O absolute zero is the lower limit of temperature in nature, that corresponds to the lowest possible temperature to be reached and equals – 273.15 °C or 0 K. It should be remembered that there is no upper temperature limit, and the existence of extremely high temperatures is entirely possible. The temperature of the core of the sun, for example, is approximately 15 million degrees Celsius.
The definition of absolute zero was made by William Thompson, known as Lord Kelvin. The scientist realized that when a gas undergoes a isovolumetric cooling (with constant volume) from 0 °C to – 1 °C, to pressure was decreased by about 1/273 of the initial value. Therefore, Lord Kelvin understood that by taking the gas temperature up to about – 273 °C, the pressure should decrease as much as possible and, consequently, the movement of the particles that make up the gas would cease. For this temperature, the scientist determined the value 0 K, the temperature at which molecular agitation is stopped.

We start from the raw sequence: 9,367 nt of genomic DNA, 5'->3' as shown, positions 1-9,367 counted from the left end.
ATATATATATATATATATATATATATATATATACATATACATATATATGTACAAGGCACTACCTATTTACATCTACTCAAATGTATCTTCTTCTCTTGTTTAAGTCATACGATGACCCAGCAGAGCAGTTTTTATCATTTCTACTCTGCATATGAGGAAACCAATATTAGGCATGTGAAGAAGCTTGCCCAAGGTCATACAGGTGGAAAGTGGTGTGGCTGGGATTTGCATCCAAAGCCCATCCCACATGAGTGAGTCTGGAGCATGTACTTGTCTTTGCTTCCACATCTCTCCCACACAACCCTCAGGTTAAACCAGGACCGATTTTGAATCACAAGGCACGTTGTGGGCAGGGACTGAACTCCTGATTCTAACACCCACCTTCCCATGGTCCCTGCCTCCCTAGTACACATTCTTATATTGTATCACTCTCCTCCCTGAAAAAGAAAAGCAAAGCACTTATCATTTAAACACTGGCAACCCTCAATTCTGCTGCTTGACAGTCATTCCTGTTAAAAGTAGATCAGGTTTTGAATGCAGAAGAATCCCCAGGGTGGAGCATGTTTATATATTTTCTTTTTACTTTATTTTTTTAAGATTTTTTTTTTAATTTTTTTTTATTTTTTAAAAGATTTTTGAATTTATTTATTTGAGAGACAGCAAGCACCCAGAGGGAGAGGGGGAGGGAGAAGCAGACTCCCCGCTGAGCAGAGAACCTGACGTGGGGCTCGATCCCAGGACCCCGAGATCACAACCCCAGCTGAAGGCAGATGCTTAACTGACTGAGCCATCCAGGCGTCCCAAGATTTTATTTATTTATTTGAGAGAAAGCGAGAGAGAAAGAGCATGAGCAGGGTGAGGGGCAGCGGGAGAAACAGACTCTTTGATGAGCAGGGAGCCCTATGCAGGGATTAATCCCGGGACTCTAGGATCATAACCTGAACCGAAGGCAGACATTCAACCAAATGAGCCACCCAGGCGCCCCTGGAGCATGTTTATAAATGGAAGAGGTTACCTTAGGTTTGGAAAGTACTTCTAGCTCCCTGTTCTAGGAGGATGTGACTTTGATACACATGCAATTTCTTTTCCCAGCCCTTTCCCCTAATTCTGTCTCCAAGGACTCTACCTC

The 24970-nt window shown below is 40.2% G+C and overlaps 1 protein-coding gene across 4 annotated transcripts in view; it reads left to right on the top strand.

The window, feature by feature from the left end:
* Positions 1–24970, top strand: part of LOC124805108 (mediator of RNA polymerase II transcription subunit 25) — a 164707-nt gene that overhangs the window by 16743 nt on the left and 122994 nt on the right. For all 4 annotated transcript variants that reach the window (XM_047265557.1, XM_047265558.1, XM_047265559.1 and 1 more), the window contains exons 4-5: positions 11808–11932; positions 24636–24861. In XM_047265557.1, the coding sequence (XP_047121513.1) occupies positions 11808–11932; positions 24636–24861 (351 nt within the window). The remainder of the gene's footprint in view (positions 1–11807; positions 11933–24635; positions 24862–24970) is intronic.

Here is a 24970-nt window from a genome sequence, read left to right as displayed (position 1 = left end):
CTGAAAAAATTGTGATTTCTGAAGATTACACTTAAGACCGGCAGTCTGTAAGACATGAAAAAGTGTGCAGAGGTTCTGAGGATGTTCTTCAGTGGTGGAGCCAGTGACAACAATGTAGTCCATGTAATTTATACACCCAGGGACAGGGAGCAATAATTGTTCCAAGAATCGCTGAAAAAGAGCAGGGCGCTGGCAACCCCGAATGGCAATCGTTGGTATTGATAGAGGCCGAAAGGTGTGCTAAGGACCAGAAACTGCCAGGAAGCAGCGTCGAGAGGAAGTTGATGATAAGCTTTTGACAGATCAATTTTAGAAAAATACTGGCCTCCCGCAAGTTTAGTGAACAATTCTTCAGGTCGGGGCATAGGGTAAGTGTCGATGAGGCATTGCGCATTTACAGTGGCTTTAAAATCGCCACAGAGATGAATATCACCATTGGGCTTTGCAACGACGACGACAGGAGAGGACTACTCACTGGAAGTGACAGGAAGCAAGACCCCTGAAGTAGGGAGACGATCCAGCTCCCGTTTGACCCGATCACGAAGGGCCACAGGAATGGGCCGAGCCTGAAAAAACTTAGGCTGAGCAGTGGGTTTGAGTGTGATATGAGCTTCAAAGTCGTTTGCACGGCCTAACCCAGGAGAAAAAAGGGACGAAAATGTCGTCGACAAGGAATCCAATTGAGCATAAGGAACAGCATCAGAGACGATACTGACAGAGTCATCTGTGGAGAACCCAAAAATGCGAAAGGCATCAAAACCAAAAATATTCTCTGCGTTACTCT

Reaching absolute zero
For a long time, the temperature corresponding to absolute zero was considered unattainable. However, scientists at Ludwig Maximilian University in Germany have managed to prove that this temperature can be reached and even exceeded. This can be done using a supercold gas made of potassium atoms. In addition to developing the study of quantum materials, this gas behaves like dark energy and can help science understand the origin and evolution of the universe.
When objects reach very low temperatures, close to absolute zero, they are basically subjected to three effects:
Superconductivity: The material starts to present practically zero electrical resistance.
Superfluidity: Free movement of a fluid, which can even climb the walls of a container, defying the force of gravity.
Bose-Einstein Condensation: Bose-Einstein condensate is a physical state of matter in which a body formed by several particles would act as a single atom.
By Joab Silas
Graduated in Physics
Source: Brazil School - https://brasilescola.uol.com.br/o-que-e/fisica/o-que-e-zero-absoluto.htm